In mid-October, more than 2,000 women—and a few men—descended upon Seattle Center for the inaugural GeekGirlCon, a “convention celebrating the female geek.” And self-described feminist geek Jennifer Stuller (BA, CHID, 2005) was right in the thick of things as programming director and a co-founder of the event.
“It’s been the most stressful and most fulfilling experience of my life so far,” says Stuller.
For the uninitiated, Stuller defines “geek” as anyone who is “obsessively fannish over something. It can be sports or music, but typically geek culture tends to be about gaming, comics, sci fi, television, and movies.”
Stuller traces her own geek roots back to her childhood, when her father introduced her to 2001: A Space Odyssey. He also bought her a copy of Ms magazine at 14. “That’s how I got interested in feminism and popular culture,” she says. “Since then, the two interests have always paralleled each other.”
By the time Stuller arrived at the UW as a transfer student at age 27, her interest in female archetypes was firmly established. As a Comparative History of Ideas (CHID) major, she co-led a CHID focus group about Buffy Summers, the teenage heroine of the popular television show Buffy the Vampire Slayer. (CHID focus groups are two-credit discussion groups designed and facilitated by students on topics of their own choosing.)
“We titled the focus group ‘Buffy as Archetype: Exploring Human Nature Through the Buffyverse,’” explains Stuller. “We came up with the readings and viewings. It opened up this whole new world of pop culture academia to me. I discovered that I liked gathering information and then presenting it to people to get them to think about the world differently.”
That discovery led Stuller to write a book proposal for her CHID senior thesis, which in turn led to an invitation to present at an academic conference in Melbourne, Australia. At the conference, Stuller was introduced to some of the biggest names in the field of popular culture. “I met one of the founders of the Comic Arts Conference, sort of an academic track of Comic-Con (a huge convention for popular culture enthusiasts). That night, my husband and I were invited to dinner with all the keynote speakers. It was pretty amazing.”
Conference invitations continued after Stuller graduated in 2005. Soon publishers were expressing an interest in her book, based on her proposal. So she sat down and wrote it.
“Well, it wasn’t quite that simple,” laughs Stuller. Although she had written her share of UW Daily columns and freelance articles, a book was a very different beast. “I was overwhelmed. I didn’t know where to start.” She joined a writer’s group, whose members told her to write an introduction and bring it to them in three weeks. “They got me on track,” she recalls, grateful.
The book, Ink-stained Amazons and Cinematic Warriors: Superwomen in Modern Mythology, was published in 2010. A book tour followed, with Stuller attending various conventions, including Comic-Con. That’s where the idea for GeekGirlCon was born.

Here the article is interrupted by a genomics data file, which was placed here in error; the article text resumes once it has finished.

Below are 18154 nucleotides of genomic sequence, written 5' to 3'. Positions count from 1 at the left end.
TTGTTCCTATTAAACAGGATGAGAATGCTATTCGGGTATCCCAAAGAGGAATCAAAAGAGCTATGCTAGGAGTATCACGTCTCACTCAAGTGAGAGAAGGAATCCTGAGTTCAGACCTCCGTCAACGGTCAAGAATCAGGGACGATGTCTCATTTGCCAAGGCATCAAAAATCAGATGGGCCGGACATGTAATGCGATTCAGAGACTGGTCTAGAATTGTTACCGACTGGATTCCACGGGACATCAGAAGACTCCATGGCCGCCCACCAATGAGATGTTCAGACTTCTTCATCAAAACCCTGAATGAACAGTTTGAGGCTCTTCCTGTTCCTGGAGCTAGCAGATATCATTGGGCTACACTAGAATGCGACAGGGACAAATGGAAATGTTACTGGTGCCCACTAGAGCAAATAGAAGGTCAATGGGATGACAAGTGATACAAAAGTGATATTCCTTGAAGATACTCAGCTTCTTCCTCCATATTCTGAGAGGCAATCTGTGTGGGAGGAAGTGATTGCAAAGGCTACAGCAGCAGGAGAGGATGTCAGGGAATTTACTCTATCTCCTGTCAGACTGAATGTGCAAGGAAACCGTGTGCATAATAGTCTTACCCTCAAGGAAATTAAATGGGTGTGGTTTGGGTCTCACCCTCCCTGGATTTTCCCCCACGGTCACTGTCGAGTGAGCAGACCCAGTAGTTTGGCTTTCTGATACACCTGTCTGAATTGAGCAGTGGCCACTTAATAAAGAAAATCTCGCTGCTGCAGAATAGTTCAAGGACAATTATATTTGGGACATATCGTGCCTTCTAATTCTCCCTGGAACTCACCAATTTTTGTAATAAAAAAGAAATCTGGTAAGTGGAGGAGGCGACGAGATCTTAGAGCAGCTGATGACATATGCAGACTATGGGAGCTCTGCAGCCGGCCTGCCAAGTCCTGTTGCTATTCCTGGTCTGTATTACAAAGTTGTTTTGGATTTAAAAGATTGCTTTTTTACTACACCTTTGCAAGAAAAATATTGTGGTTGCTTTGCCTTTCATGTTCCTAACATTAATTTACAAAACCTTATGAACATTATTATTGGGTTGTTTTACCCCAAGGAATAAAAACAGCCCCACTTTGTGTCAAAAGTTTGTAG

“At Comic-Con, a panel of comic book writers had one woman and the rest were men,” recalls Stuller. “On the gay panel, they were all men. There was one panel for women, called ‘Geek Girls Exist.’ The room was packed—so packed that the fire marshalls had to close the doors. Afterward, a woman asked, ‘When are we going to do one of these for us?’”
The question resonated for Stuller, who tossed around the idea with other geek girls. Meetings were organized, a core group of volunteers signed on, and GeekGirlCon was born. “I wasn’t sure what I was going to do with myself after my book tour,” recalls Stuller. “Then this idea came up. Serendipity, right?”
As programming director for GeekGirlCon, Stuller was responsible for planning all the panels for the two-day event. Topics ranged from Star Trek to vampires, geek parenting to sexism in the video game industry. Gail Simone of DC Comics, the lone female comic book writer on the Comic-Con panel, presented. So did Jane Espenson, a writer-producer whose extensive credits include Battlestar Galatica, Firefly, and Game of Thrones. The event was held at Seattle Center and EMP, the latter an event partner. Attendees came from as far away as Mumbai, England, and Mexico City.
“People started coming up to me and thanking me—as well as the entire talented staff—for this event, saying it’s the best con they’ve ever been to,” recalls Stuller. “Someone emailed me the next day, saying I was a geek-girl pioneer. Gail Simone said it felt like being at Woodstock. She said it felt like a game changer.”
With their first major convention under their belt, GeekGirlCon’s organizers—all volunteers—are eager to plan next year’s event. But they’re also scheduling activities throughout the year, from film screenings to karaoke sing-offs. The group’s Facebook and Twitter pages each now have more than 5,000 fans.
“This has all happened in the past 13 months,” marvels Stuller, who could never have imagined she’d be taking on this role. “I’ve always done things the back door way,” she admits. “Going to school in my late 20s, writing a book—everything’s been circuitous. I’m just excited to see what happens next.”